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Issue #1762      January 25, 2017

Another life at risk on Nauru

A refugee man on Nauru who appears to have suffered a serious cardiac event more than one month ago is being denied access to urgent medical treatment after Australian authorities have failed to transfer him to a facility with appropriate testing and treatment options.

Medical experts warn that the man, who the Asylum Seekers Resource Centre (ASRC) are calling Yusuf, may be at severe risk of suffering a heart attack or further complications that could lead to significant harm unless he immediately receives more advanced medical treatment that is unavailable on Nauru.

The case comes as the inquest into the death of Hamid Khazaei, who died after being denied an urgent medical transfer in 2014, hears damning evidence of the litany of mistakes and failed responsibilities made by the Australian government and Department of Immigration in the lead-up to his death.

“We cannot allow Yusuf to become another appalling failure of our government’s duty of care – he must be transferred to safety immediately,” said Kon Karapanagiotidis, CEO of the ASRC.

“Yusuf’s treatment shows our government has learned nothing from the revelations from the inquest into the death of Hamid Khazaei.

“Australian authorities have a duty of care to refugees and people seeking asylum regardless of whether they are in detention centres or living in the community offshore and they are once again failing in that responsibility,” he said.

“It is clear that Yusuf requires immediate medical transfer,” said Natasha Blucher, ASRC Detention Rights Advocate.

“He has described ongoing symptoms to me, which medical specialists have explained are indicative of ongoing cardiac problems. These symptoms include sweating, pain in the chest that moves to the left side of body and very cold hands.”

Despite the seriousness of his condition, he has been waiting for urgent medivac for more than one month. He is terrified.

The information Yusuf has given advocates once again raises serious questions about the adequacy of medical care for refugees and people seeking asylum on Nauru.

Yusuf is a refugee man in his 30s and living in the community on Nauru. On around November 5 Yusuf says he felt dizzy, had numb feet, strange sweats on his body and cold hands. He presented at Republic of Nauru hospital where doctors conducted an electrocardiogram and blood tests.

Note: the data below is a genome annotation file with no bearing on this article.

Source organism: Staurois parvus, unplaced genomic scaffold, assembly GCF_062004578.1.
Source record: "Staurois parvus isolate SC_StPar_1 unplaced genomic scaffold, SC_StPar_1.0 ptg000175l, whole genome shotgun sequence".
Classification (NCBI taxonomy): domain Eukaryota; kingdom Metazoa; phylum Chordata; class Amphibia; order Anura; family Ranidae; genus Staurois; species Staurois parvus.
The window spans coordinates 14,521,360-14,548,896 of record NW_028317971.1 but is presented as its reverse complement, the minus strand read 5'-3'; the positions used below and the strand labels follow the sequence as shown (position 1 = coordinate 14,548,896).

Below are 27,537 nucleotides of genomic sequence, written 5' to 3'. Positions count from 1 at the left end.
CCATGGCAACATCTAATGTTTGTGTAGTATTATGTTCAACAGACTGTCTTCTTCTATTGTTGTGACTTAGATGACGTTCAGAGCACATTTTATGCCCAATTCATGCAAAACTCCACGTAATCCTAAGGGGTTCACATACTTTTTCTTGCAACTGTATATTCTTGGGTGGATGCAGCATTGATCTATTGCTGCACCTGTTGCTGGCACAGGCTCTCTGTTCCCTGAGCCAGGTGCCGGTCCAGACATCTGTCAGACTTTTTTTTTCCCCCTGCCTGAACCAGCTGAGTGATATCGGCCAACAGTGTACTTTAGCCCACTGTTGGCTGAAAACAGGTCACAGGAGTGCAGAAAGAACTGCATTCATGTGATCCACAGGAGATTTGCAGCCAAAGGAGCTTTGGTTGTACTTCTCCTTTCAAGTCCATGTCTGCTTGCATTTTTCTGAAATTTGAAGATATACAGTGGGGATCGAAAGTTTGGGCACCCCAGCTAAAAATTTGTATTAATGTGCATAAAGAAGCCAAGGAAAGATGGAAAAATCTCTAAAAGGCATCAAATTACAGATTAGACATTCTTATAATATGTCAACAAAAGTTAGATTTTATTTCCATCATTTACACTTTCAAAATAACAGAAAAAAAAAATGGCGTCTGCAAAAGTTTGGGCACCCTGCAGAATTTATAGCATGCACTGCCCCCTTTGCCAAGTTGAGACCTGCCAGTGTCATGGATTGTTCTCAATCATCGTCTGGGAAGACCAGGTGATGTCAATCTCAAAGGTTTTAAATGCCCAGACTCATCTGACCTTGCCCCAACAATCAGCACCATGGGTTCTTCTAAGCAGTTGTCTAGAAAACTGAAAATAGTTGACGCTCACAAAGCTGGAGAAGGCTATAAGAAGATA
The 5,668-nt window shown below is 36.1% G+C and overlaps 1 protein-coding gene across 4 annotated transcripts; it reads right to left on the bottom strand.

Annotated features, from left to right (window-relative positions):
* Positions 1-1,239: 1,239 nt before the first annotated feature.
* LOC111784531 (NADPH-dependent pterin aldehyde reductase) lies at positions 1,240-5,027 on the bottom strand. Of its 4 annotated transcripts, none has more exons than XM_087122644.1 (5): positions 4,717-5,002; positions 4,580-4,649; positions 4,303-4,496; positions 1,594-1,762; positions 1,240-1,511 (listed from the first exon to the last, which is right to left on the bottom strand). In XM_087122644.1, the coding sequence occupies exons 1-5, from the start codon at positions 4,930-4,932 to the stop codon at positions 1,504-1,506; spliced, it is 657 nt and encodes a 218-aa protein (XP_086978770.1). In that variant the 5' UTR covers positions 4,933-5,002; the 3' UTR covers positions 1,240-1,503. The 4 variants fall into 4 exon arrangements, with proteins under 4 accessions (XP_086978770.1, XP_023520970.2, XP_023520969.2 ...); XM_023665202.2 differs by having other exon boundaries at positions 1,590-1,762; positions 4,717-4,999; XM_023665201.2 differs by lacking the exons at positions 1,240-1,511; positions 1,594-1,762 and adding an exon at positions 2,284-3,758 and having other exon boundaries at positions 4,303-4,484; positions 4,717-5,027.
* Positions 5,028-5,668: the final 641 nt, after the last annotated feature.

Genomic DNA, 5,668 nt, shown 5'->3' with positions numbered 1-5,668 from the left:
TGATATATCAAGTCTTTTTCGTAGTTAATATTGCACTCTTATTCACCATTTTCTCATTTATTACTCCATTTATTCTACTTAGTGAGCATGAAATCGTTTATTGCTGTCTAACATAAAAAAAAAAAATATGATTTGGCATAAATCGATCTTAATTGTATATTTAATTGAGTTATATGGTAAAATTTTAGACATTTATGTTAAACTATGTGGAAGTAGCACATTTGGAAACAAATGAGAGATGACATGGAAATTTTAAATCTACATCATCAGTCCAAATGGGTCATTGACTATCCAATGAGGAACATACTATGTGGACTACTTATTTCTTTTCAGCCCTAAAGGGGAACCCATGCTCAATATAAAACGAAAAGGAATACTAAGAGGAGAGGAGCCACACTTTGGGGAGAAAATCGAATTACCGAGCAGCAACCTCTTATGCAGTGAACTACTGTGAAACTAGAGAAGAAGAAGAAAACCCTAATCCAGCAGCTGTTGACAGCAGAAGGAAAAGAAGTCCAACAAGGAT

Yusuf was told that his condition was very serious and that he could not be treated on Nauru. He was then transferred to the IHMS clinic on Nauru where they did further tests and told him the doctor at the hospital was correct, and that he needed an angiogram which cannot be done on Nauru.

Yusuf completed paperwork and was told he would be sent to Papua New Guinea on 23 November. This date came and went and nothing happened.

On around December 1, a doctor told him that the transfer did not happen as there had been no planes leaving Nauru. Yusuf was told that flights had resumed and he would be transferred within the next week. Despite these assurances he is still in his home on Nauru.

He has described ongoing symptoms sweating, pain in the chest that moves to the left side of body, and very cold hands that are recurring every 2-3 days or when he walks or exerts himself.

“Yusuf does not care where he goes, he just wants to receive treatment and to stay alive,” said Natasha Blucher.

Dr Clare Arnott, a cardiologist based in Australia, has reviewed copies of Yusuf’s medical notes that he was able to photograph while in hospital and offered her assessment of the seriousness of his case. Yusuf was not provided with his complete medical records from the hospital or the outcomes of his tests.

“This young man presented with left sided chest pain, diaphoresis (sweating) and dizziness. Such a presentation is potentially serious and conditions such as acute coronary syndrome, bradycardia and pulmonary embolus should be excluded,” said Clare Arnett, cardiologist.

“I have very limited information from his medical records but I understand that based on clinical assessment, examination, serial ECGs and Troponin blood tests his treating doctors were concerned that he was suffering from ‘severe bradycardia and acute coronary syndrome’.”

His doctors recommended referral for specialist medical care and I agree with this assessment based on my limited information.”

“Furthermore, he has ongoing recurrent exertional chest pain which is of great concern. This for me increases the urgency of his condition,” said Dr Arnett.

It is clear that Yusuf requires a level of medical care that is unavailable on Nauru.

The ASRC is calling on Australian authorities to immediately evacuate Yusuf to a facility where he can receive the urgent medical treatment he requires.

Next article – Mental health sector unites

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